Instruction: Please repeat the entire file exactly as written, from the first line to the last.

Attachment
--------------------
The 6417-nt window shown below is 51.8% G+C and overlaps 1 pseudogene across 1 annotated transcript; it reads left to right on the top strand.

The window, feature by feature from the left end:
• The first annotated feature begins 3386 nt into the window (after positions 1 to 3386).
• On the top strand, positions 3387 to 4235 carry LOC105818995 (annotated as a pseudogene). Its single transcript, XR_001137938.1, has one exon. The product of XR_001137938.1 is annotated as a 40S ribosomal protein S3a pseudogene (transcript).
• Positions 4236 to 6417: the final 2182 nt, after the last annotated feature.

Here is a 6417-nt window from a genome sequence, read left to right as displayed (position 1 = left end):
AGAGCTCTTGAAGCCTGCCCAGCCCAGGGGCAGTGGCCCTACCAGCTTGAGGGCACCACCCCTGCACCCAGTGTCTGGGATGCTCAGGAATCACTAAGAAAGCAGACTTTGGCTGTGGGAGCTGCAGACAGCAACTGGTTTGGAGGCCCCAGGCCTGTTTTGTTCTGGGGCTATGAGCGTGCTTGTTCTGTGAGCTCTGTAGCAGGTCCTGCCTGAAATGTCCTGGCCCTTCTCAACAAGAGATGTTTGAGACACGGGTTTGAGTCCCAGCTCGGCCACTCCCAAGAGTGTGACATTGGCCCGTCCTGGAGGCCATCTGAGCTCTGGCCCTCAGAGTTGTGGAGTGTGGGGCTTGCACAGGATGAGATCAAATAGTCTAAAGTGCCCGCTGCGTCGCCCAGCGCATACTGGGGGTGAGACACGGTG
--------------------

The 6417-nt window shown below is 51.8% G+C and overlaps 1 pseudogene across 1 annotated transcript; it reads left to right on the top strand.

The window, feature by feature from the left end:
• The first annotated feature begins 3386 nt into the window (after positions 1 to 3386).
• On the top strand, positions 3387 to 4235 carry LOC105818995 (annotated as a pseudogene). Its single transcript, XR_001137938.1, has one exon. The product of XR_001137938.1 is annotated as a 40S ribosomal protein S3a pseudogene (transcript).
• Positions 4236 to 6417: the final 2182 nt, after the last annotated feature.

Here is a 6417-nt window from a genome sequence, read left to right as displayed (position 1 = left end):
AGAGCTCTTGAAGCCTGCCCAGCCCAGGGGCAGTGGCCCTACCAGCTTGAGGGCACCACCCCTGCACCCAGTGTCTGGGATGCTCAGGAATCACTAAGAAAGCAGACTTTGGCTGTGGGAGCTGCAGACAGCAACTGGTTTGGAGGCCCCAGGCCTGTTTTGTTCTGGGGCTATGAGCGTGCTTGTTCTGTGAGCTCTGTAGCAGGTCCTGCCTGAAATGTCCTGGCCCTTCTCAACAAGAGATGTTTGAGACACGGGTTTGAGTCCCAGCTCGGCCACTCCCAAGAGTGTGACATTGGCCCGTCCTGGAGGCCATCTGAGCTCTGGCCCTCAGAGTTGTGGAGTGTGGGGCTTGCACAGGATGAGATCAAATAGTCTAAAGTGCCCGCTGCGTCGCCCAGCGCATACTGGGGGTGAGACACGGTG